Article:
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Othello is a complex play written by William Shakespeare between 1600 and 1605. It is one of his greatest tragedies. But Shakespeare based this play on 'The prince' written by Machia Velli written in 1513.

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Othello Othello is a complex play written by William Shakespeare between 1600 and 1605. It is one of his greatest tragedies. But Shakespeare based this play on 'The prince' written by Machia Velli written in 1513. Othello was to be the first play where a black man was a significant character in a play. In Elizabethan times, people tended to be very racist and treated black people appallingly. So the Elizabethan audiences expected the character Othello to be the villain, but Shakespeare subverted their expectations by making Othello the lead and Iago the 'White man' the villain. This play focuses on two main characters. One, being Iago who is psychologically astute, deceiving and a misanthrope. His sadistic character hurts everyone in a web of deceit. Iago is Shakespeare's most plausible and intriguing villains. The other Othello, is a noble black army general in a white society, who is fooled by Iago and makes an error of judgement, which leads to his self-corruption at the end of the play. He seems to be insecure, and gullible. Othello seems to be a covetous character. Othello has a small cast in comparison to William Shakespeare's other plays. It is also set on a small time scale. When analysed, the whole play is set out in only 3 days, which is very unrealistic. ...read more.


The scene starts with Michael Cassio talking to Desdemona because Othello dismisses him as his lieutenant and he fears that there is no chance he will get his job back. When Othello walks in and sees his wife talking to Cassio, Iago says: 'Ha! I like not that.'(Line 34) Iago is already sneakily giving Othello the idea of Cassio and his wife having an affair. To make himself seem truthful when Othello asks Iago what he meant Iago replies: 'Nothing, my lord; or if - I know not what.' (Line 36) Iago is building a web of trust for Othello so that he may manipulate him more and turns into a web of deceit. At line 90, Othello talks about how important his love for Desdemona is to him: 'Excellent wretch! Perdition catch my soul. But I do love thee; and when I love thee not, chaos is come again. This is an instance of dramatic irony. Othello thinks that without the love he has for his wife his 'world' would collapse which later on it does. Wretch having two meanings, one a complimentary meaning and one meaning an unfortunate person. We later on discover that Desdemona becomes an unfortunate person when her husband deviates to rage. At line 126 Iago seems to be building his trust towards Othello more. 'I dare be sworn I think he's honest. ...read more.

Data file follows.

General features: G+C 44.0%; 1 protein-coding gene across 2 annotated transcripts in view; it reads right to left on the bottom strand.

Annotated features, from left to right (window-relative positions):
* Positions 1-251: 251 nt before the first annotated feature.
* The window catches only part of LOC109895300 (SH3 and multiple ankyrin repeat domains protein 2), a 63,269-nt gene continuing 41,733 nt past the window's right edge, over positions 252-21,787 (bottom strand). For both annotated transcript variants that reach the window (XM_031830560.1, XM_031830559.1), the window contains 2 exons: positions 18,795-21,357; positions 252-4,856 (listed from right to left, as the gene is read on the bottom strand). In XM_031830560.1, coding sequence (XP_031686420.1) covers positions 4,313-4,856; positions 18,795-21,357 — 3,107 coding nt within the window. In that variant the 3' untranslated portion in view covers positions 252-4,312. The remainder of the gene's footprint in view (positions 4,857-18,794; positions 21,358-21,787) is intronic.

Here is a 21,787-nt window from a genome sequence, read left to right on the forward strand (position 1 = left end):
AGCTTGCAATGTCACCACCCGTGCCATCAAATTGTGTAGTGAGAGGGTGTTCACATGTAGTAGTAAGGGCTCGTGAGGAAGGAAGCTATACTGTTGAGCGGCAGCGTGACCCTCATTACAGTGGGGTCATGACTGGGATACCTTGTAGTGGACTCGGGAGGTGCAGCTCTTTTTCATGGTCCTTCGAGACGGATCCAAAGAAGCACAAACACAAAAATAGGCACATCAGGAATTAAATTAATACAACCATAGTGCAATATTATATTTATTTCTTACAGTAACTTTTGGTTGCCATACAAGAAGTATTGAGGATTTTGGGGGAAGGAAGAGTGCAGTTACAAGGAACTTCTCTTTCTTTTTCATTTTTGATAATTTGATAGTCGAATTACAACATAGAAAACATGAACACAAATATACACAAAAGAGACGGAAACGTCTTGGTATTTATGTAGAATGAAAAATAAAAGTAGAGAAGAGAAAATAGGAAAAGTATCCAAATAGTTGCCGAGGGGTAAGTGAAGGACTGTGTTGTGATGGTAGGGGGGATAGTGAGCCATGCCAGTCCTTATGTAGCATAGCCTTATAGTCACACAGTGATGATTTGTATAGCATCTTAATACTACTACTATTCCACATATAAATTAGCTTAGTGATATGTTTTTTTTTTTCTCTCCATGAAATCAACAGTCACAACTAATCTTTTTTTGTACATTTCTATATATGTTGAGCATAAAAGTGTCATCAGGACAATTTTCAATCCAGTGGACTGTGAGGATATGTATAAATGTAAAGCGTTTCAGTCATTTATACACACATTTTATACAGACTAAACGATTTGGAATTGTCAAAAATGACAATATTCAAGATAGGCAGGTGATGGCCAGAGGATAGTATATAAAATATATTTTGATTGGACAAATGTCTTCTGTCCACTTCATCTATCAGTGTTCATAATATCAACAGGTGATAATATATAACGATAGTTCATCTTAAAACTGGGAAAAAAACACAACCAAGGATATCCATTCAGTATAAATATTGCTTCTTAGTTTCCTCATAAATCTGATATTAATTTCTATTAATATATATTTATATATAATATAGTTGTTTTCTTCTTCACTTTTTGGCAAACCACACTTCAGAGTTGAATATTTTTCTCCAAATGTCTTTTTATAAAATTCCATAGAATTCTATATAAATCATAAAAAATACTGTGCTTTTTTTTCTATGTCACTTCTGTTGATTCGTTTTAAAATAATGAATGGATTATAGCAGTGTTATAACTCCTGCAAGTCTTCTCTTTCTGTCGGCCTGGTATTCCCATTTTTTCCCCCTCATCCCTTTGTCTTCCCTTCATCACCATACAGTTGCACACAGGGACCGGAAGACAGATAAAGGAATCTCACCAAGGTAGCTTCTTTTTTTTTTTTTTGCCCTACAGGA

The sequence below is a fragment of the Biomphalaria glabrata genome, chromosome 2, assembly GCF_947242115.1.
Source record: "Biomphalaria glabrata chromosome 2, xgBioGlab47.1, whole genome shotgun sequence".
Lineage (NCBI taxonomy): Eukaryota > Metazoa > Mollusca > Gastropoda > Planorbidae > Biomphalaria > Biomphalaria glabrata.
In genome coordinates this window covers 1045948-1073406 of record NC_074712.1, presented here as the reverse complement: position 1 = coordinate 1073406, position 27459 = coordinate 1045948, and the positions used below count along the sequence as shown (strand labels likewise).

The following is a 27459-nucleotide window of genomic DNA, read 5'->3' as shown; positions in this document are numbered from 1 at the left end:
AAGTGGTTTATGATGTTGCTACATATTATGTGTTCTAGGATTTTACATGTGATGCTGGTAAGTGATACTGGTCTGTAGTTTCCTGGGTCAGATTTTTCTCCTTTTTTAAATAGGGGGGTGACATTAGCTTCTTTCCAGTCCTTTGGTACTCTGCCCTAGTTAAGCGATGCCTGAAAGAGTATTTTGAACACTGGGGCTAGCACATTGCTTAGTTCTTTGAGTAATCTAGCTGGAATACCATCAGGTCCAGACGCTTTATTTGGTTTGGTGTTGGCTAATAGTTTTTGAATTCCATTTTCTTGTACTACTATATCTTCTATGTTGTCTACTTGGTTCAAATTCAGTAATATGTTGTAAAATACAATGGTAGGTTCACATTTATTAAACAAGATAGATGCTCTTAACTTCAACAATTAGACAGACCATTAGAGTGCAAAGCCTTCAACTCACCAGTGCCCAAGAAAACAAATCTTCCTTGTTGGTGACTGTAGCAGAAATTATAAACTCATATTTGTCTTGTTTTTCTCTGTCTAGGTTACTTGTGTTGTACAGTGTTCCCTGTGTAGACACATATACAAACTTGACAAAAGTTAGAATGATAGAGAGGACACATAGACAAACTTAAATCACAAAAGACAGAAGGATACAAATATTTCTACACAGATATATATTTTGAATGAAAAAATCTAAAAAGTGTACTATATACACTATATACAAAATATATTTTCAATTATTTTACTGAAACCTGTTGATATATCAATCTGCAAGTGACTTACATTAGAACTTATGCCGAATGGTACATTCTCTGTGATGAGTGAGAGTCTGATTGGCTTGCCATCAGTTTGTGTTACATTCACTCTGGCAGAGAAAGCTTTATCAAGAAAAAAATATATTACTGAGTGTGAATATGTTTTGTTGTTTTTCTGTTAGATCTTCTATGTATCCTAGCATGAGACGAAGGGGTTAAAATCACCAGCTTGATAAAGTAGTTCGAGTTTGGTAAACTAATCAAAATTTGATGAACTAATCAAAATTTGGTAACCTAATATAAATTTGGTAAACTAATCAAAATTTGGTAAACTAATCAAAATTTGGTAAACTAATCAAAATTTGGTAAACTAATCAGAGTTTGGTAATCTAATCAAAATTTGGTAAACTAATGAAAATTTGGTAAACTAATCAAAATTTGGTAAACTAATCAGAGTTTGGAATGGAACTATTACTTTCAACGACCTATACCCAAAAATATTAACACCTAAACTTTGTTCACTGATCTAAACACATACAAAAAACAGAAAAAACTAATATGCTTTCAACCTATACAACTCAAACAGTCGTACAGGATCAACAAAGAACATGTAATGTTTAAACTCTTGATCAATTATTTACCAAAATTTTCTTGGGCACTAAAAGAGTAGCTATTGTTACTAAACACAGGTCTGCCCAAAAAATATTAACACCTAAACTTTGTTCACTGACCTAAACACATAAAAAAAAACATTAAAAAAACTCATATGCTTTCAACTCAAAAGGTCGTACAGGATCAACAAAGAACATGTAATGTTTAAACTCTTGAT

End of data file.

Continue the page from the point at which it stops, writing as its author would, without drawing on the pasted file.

From line 443 Othello is gullible enough to accept that his wife is having an affair when Iago lies about Cassio having Desdemona's handkerchief. 'O that the slave had forty thousand lives! One is too poor, too weak, for my revenge. Now do I see 'tis true...' Othello is saying how he wishes Cassio had more than one life so that he could kill him again and again because killing him once is not enough for revenge. Othello has given Iago the job he wanted. '...Now art thou my lieutenant' (Line 479) Although Iago was getting back at both Othello and Cassio because he didn't get the job of lieutenant; yet Iago still seems to torture Othello. He is has a very sadistic attitude. He tortures Othello mentally by slyly making comments and suggestions but snatching his comments back, to make Othello more curious. 'Ha! I like not that.' 'What dost thou say?' 'Nothing, my lord; or if - I know not what.' (Lines 34-36) Othello's language is gentle and poetic and intricate at first but in Act 3 scene 3 his language becomes less extensive; his passion has gone from love to anger for his wife. Othello is a grand, modes and confident man until Iago messes with his head. Iago's language however, is nasty and vile. He often uses animals when talking about sex: '...An old black ram is tupping your white ewe...' (line 89) Annetoni James 10I ...read more.

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